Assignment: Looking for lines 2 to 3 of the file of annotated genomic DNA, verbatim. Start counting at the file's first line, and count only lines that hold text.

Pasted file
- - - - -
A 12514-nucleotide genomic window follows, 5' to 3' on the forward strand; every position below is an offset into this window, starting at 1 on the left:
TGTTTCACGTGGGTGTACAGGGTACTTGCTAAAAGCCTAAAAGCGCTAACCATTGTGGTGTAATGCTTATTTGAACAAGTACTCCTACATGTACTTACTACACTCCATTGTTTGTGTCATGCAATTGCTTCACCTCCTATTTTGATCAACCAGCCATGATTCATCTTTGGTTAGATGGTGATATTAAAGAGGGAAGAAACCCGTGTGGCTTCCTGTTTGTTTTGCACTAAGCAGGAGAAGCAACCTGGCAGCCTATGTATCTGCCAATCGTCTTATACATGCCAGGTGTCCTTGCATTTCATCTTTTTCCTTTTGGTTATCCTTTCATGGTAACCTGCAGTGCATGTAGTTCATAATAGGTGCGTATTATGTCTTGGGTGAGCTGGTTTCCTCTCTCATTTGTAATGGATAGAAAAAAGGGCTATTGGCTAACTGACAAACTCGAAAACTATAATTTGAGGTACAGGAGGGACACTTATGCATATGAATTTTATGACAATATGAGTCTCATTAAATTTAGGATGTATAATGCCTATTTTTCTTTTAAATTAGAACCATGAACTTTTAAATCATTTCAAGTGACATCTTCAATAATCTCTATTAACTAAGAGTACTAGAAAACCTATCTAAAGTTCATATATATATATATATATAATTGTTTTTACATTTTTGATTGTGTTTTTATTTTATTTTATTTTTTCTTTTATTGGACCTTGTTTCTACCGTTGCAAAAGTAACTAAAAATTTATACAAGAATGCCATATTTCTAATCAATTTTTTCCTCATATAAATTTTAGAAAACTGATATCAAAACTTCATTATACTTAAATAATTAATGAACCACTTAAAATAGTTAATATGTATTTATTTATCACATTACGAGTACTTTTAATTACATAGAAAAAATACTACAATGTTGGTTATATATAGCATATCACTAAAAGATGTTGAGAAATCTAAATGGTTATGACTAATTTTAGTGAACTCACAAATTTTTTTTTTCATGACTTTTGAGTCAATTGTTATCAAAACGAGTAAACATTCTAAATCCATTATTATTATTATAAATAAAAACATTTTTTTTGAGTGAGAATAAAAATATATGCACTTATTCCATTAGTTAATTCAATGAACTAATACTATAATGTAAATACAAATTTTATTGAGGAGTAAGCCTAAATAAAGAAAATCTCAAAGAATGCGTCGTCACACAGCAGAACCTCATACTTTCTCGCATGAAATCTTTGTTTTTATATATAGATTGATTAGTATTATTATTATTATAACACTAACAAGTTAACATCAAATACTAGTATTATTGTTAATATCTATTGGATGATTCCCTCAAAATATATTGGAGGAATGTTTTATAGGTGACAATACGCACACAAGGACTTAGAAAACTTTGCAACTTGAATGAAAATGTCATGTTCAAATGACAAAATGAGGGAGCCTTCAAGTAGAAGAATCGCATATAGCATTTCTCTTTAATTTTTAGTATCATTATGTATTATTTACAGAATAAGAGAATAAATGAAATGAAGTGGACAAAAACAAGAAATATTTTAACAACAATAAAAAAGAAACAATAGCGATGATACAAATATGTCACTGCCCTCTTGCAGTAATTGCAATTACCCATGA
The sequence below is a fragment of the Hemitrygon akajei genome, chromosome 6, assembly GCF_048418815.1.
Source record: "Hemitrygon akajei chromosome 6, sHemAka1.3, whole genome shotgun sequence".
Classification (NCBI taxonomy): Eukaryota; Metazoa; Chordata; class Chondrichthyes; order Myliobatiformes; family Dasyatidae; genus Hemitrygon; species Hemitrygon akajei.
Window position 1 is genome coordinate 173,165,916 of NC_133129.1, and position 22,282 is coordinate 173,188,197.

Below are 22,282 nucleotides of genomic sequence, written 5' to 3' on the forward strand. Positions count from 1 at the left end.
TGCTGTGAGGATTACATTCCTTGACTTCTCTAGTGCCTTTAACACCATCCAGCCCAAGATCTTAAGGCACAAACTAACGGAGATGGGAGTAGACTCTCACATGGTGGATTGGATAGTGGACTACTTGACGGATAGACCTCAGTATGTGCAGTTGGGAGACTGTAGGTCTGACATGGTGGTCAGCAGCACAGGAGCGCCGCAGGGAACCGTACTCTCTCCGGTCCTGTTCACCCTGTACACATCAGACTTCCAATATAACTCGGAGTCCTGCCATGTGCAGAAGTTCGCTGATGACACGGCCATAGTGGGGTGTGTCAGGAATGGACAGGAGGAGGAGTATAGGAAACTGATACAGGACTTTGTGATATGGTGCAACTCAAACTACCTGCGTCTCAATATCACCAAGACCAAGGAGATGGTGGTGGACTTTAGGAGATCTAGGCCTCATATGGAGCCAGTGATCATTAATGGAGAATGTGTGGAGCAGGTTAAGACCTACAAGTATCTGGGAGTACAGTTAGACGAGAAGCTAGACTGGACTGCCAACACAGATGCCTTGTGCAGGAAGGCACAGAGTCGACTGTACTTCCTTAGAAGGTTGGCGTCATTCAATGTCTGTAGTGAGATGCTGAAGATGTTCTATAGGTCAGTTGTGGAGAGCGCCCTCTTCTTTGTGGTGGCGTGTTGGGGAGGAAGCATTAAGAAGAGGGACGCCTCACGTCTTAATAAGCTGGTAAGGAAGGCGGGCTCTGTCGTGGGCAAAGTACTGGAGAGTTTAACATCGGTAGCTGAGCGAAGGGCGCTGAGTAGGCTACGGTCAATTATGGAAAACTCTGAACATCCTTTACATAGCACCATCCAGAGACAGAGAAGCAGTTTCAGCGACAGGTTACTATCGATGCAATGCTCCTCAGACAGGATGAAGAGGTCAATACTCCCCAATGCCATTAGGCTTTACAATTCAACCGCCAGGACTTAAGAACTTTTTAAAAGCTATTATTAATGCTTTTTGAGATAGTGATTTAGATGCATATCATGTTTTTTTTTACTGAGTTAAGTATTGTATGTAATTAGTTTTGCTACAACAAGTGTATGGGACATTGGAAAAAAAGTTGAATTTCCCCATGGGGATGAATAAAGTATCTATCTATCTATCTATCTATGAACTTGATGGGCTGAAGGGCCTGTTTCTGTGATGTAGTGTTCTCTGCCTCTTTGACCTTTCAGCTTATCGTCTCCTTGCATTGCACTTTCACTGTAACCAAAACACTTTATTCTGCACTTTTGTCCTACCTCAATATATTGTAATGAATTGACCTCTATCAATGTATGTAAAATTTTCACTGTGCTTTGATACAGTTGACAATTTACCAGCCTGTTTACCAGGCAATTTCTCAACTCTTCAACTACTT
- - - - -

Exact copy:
TGTTTCACGTGGGTGTACAGGGTACTTGCTAAAAGCCTAAAAGCGCTAACCATTGTGGTGTAATGCTTATTTGAACAAGTACTCCTACATGTACTTACTACACTCCATTGTTTGTGTCATGCAATTGCTTCACCTCCTATTTTGATCAACCAGCCATGATTCATCTTTGGTTAGATGGTGATATTAAAGAGGGAAGAAACCCGTGTGGCTTCCTGTTTGTTTTGCACTAAGCAGGAGAAGCAACCTGGCAGCCTATGTATCTGCCAATCGTCTTATACATGCCAGGTGTCCTTGCATTTCATCTTTTTCCTTTTGGTTATCCTTTCATGGTAACCTGCAGTGCATGTAGTTCATAATAGGTGCGTATTATGTCTTGGGTGAGCTGGTTTCCTCTCTCATTTGTAATGGATAGAAAAAAGGGCTATTGGCTAACTGACAAACTCGAAAACTATAATTTGAGGTACAGGAGGGACACTTATGCATATGAATTTTATGACAATATGAGTCTCATTAAATTTAGGATGTATAATGCCTATTTTTCTTTTAAATTAGAACCATGAACTTTTAAATCATTTCAAGTGACATCTTCAATAATCTCTATTAACTAAGAGTACTAGAAAACCTATCTAAAGTTCATATATATATATATATATAATTGTTTTTACATTTTTGATTGTGTTTTTATTTTATTTTATTTTTTCTTTTATTGGACCTTGTTTCTACCGTTGCAAAAGTAACTAAAAATTTATACAAGAATGCCATATTTCTAATCAATTTTTTCCTCATATAAATTTTAGAAAACTGATATCAAAACTTCATTATACTTAAATAATTAATGAACCACTTAAAATAGTTAATATGTATTTATTTATCACATTACGAGTACTTTTAATTACATAGAAAAAATACTACAATGTTGGTTATATATAGCATATCACTAAAAGATGTTGAGAAATCTAAATGGTTATGACTAATTTTAGTGAACTCACAAATTTTTTTTTTCATGACTTTTGAGTCAATTGTTATCAAAACGAGTAAACATTCTAAATCCATTATTATTATTATAAATAAAAACATTTTTTTTGAGTGAGAATAAAAATATATGCACTTATTCCATTAGTTAATTCAATGAACTAATACTATAATGTAAATACAAATTTTATTGAGGAGTAAGCCTAAATAAAGAAAATCTCAAAGAATGCGTCGTCACACAGCAGAACCTCATACTTTCTCGCATGAAATCTTTGTTTTTATATATAGATTGATTAGTATTATTATTATTATAACACTAACAAGTTAACATCAAATACTAGTATTATTGTTAATATCTATTGGATGATTCCCTCAAAATATATTGGAGGAATGTTTTATAGGTGACAATACGCACACAAGGACTTAGAAAACTTTGCAACTTGAATGAAAATGTCATGTTCAAATGACAAAATGAGGGAGCCTTCAAGTAGAAGAATCGCATATAGCATTTCTCTTTAATTTTTAGTATCATTATGTATTATTTACAGAATAAGAGAATAAATGAAATGAAGTGGACAAAAACAAGAAATATTTTAACAACAATAAAAAAGAAACAATAGCGATGATACAAATATGTCACTGCCCTCTTGCAGTAATTGCAATTACCCATGA
The sequence below is a fragment of the Hemitrygon akajei genome, chromosome 6, assembly GCF_048418815.1.